The musical Waitress, based on Adrienne Shelly’s 2007 film of the same name, tells the story of Jenna, a waitress at Joe’s Pie Diner who uses baking as a distraction from her loveless marriage. When Jenna finds herself pregnant and then unexpectedly falling for her gynecologist a pie contest and its’ prize money offer a true opportunity to escape.
It is challenging to write about the show because it wasn’t bad it wasn’t excellent either. Most well know for having an all-female creative team with music and lyrics by Sara Bareilles the show has a decent book and good music but one is left wanting more.
Jenna does not always feel like a fully formed character. We learn in flashbacks about her difficult childhood and see that she still hurts from the loss of her mother but we don’t learn much else about her. When asked why she puts up with her abusive husband she simply responds that he was not always like that. Are we to believe that she accepts his actions because she was witness to that behavior between her father and mother? Perhaps, but something about the way the story unfolds feels doesn’t feel authentic.
Where the show excels is in the music. Bareilles refreshingly blends several musical styles, none of which feels like a traditional Broadway score. “Opening Up” has the most pop sensibility of the songs and nicely underscores at the outset of the show that Jenna herself is completely closed off while the reprise at the end of the show illustrates how much Jenna has changed. There are several other standouts. “When He Sees Me” sung by Jenna’s friend and fellow waitress Dawn, perfectly illustrates the personal anxiety of the human race and “Bad Idea” features some killer handclaps - I am a sucker for handclaps.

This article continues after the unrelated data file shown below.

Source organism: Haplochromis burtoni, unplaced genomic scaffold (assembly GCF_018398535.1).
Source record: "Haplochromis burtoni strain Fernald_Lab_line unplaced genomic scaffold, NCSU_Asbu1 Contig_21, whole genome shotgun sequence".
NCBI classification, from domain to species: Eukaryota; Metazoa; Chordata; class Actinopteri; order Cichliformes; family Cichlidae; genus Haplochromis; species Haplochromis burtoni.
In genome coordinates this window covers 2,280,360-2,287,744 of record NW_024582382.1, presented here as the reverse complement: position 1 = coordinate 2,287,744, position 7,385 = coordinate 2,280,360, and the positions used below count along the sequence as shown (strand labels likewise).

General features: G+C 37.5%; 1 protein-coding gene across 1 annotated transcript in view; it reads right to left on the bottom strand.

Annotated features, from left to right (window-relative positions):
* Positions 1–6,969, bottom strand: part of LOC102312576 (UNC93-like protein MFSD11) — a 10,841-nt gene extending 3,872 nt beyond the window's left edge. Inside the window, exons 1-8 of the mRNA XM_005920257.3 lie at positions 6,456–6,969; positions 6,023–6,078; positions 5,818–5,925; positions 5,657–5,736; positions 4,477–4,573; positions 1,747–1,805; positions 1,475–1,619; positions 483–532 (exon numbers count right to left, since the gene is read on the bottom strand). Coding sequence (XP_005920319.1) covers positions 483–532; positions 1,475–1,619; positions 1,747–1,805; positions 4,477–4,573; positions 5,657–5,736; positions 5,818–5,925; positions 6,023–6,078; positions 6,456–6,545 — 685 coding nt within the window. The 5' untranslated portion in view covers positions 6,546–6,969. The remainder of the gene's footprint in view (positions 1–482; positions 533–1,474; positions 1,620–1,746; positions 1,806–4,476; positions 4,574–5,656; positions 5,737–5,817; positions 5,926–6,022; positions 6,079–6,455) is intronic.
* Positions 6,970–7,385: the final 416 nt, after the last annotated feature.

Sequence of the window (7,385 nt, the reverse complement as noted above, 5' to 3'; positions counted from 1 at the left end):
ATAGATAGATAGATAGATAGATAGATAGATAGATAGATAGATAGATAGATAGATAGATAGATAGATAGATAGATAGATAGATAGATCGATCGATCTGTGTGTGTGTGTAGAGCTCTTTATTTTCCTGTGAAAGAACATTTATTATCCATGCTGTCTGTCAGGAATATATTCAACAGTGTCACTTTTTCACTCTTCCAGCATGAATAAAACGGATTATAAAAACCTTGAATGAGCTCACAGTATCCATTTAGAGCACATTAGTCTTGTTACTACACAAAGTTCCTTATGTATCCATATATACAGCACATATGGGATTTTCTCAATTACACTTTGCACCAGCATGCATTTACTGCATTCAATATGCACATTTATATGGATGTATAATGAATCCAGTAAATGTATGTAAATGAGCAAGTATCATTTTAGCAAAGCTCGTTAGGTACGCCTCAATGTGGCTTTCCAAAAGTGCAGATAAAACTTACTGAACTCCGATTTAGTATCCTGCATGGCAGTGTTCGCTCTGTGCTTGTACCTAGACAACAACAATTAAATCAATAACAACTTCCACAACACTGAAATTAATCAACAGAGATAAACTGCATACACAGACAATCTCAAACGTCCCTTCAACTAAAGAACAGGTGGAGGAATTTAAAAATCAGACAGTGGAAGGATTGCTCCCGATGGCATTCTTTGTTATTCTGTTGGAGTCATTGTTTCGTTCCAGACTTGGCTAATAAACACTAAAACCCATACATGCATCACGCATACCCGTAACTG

The current tour cast is respectable. Leads Desi Oakley (Jenna) and Bryan Fenkart (Dr. Pomatter) have good chemistry. Charity Angel Dawson and Lenne Klingaman prove excellent sidekicks as Jenna's friends and coworkers; both have exceptional comedic timing and serve the necessary purpose of provider lighter moments in a show that touches on darker themes.
Waitress is a well done show. You may not walk out of the theater ready to put it on you top ten list but neither will it be a completely wasted evening. The music stands alone pretty well so give it a listen and if you have the means to see the show give it a try - at the very least seeing the music performed live will be worth it.